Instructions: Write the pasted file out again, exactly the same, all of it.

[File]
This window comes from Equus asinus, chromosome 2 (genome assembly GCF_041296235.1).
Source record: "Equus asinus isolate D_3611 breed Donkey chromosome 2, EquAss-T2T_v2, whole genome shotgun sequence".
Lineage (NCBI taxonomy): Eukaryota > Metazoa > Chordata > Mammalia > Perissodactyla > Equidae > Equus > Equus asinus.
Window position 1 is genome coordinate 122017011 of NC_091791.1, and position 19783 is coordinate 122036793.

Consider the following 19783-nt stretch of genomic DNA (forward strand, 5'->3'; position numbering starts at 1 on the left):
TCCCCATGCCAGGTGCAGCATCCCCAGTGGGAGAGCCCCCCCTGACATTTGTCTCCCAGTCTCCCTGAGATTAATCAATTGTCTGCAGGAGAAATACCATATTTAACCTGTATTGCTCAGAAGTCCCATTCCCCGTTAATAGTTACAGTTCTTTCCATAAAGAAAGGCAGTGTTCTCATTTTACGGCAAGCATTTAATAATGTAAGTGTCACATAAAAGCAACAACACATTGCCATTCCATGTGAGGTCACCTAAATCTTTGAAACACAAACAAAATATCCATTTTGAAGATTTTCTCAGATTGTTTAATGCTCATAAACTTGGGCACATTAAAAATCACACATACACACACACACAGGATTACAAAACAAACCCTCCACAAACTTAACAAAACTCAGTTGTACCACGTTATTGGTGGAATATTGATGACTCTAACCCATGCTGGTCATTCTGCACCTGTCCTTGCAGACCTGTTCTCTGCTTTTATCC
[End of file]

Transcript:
This window comes from Equus asinus, chromosome 2 (genome assembly GCF_041296235.1).
Source record: "Equus asinus isolate D_3611 breed Donkey chromosome 2, EquAss-T2T_v2, whole genome shotgun sequence".
Lineage (NCBI taxonomy): Eukaryota > Metazoa > Chordata > Mammalia > Perissodactyla > Equidae > Equus > Equus asinus.
Window position 1 is genome coordinate 122017011 of NC_091791.1, and position 19783 is coordinate 122036793.

Consider the following 19783-nt stretch of genomic DNA (forward strand, 5'->3'; position numbering starts at 1 on the left):
TCCCCATGCCAGGTGCAGCATCCCCAGTGGGAGAGCCCCCCCTGACATTTGTCTCCCAGTCTCCCTGAGATTAATCAATTGTCTGCAGGAGAAATACCATATTTAACCTGTATTGCTCAGAAGTCCCATTCCCCGTTAATAGTTACAGTTCTTTCCATAAAGAAAGGCAGTGTTCTCATTTTACGGCAAGCATTTAATAATGTAAGTGTCACATAAAAGCAACAACACATTGCCATTCCATGTGAGGTCACCTAAATCTTTGAAACACAAACAAAATATCCATTTTGAAGATTTTCTCAGATTGTTTAATGCTCATAAACTTGGGCACATTAAAAATCACACATACACACACACACAGGATTACAAAACAAACCCTCCACAAACTTAACAAAACTCAGTTGTACCACGTTATTGGTGGAATATTGATGACTCTAACCCATGCTGGTCATTCTGCACCTGTCCTTGCAGACCTGTTCTCTGCTTTTATCC